Marion County fire department gets help from commission

Marion County Commissioner Gene Hargis
Marion County Commissioner Gene Hargis

JASPER, Tenn. -- One volunteer fire department in Marion County was overlooked for funding last year, but now it's going to get some financial help.

County Mayor David Jackson said he met with Jump-Off Community Fire Hall Chief Ben Beavers last month. The department had received $6,607 from the county in the past, Jackson said, but it didn't get any funding last year.

"We've not been able to find out the reason why," he said.

The oversight may have stemmed from "some confusion" about whether or not the Jump-Off unit had merged with the Sewanee (Tenn.) Volunteer Fire Department, Jackson said.

Commissioner Tommy Thompson said county leaders were told that the Sewanee department had taken over Jump-Off. Jackson said there's more than a little crossover between the departments.

"A lot of the guys that live in Jump-Off are on the Sewanee Fire Department as well as being on the Jump-Off Fire Department," Jackson said. "I think they're probably due their money."

At the County Commission's March meeting, Chairman Gene Hargis recommended approval of "what is due" to the Jump-Off department immediately without sending the matter to the board's finance committee. The board voted unanimously to give Jump-Off $6,607.

"It was an error on our part," Hargis said. "They are due their money. There is an active fire department there, and they're in pretty dire need. That is our district."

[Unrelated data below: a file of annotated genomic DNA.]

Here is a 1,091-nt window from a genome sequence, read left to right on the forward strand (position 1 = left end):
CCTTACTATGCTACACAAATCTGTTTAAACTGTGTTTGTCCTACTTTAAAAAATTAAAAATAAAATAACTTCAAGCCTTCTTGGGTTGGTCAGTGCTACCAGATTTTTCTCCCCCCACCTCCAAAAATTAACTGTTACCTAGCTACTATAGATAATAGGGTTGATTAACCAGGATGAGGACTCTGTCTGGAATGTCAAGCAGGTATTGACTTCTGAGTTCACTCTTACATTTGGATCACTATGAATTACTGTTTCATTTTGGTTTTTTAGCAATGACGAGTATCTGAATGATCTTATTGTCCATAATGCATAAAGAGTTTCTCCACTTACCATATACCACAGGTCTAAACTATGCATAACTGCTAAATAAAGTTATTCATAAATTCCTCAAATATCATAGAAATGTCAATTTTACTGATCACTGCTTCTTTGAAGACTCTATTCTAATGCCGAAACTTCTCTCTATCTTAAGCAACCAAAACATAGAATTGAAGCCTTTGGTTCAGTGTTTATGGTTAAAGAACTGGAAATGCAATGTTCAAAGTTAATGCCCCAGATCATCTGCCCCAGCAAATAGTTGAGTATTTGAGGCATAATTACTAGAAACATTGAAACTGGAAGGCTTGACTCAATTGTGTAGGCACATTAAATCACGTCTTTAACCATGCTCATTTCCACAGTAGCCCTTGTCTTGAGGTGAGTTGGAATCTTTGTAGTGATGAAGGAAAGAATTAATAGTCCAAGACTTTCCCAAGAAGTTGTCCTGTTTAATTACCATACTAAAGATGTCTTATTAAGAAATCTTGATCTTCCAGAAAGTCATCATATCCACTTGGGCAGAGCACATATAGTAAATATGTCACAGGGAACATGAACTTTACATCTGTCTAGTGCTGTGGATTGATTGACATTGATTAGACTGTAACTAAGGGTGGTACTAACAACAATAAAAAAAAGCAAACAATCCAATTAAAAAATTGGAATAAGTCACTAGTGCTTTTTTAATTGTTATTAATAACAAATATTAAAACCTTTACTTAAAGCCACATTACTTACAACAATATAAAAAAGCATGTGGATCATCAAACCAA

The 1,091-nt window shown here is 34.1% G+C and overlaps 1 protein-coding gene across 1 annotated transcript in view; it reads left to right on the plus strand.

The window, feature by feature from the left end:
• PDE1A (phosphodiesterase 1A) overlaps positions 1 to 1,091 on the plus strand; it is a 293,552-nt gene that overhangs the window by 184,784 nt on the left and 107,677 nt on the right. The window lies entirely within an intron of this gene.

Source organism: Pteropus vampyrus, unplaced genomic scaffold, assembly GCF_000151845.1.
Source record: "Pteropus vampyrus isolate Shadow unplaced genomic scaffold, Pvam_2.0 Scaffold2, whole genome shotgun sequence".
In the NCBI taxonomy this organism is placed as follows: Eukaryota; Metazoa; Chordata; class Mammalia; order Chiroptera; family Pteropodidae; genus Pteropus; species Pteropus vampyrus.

Each volunteer fire department in the county gets a yearly base payment of about $2,500. After that, the departments get additional money depending on how many households they cover.

After surveying the area recently, Hargis said some new housing has been built in the Jump-Off area, and that will probably cause an increase to the department's funding in the next fiscal year.

The board also got an update on the problem of uncollected court fees and fines, an issue identified in a recent audit committee report.

Commissioner Don Adkins said the computer software used by the sheriff's office and the Circuit Court is more than 20 years old.

"That has limited the capability of the collection [agencies] that have come in to pull reports to go out and try to recoup some of these outstanding fines," he said.

Jackson said the software costs about $48,000 per year or $4,000 per month.

Nearby Franklin County has a far superior system and pays far less for it, Hargis said.

"I've looked at their system," he said. "It's better than ours, and they pay $5,000 a year for theirs -- a year."

Commissioners unanimously approved his motion for the board's finance committee to work with the Marion County Sheriff's Department, County Attorney Billy Gouger and the Circuit Court to remedy the problem.

Officials estimate between $2 million and $3 million in court costs have gone uncollected for more than a decade in Marion County.

Ryan Lewis is based in Marion County. Contact him at

Upcoming Events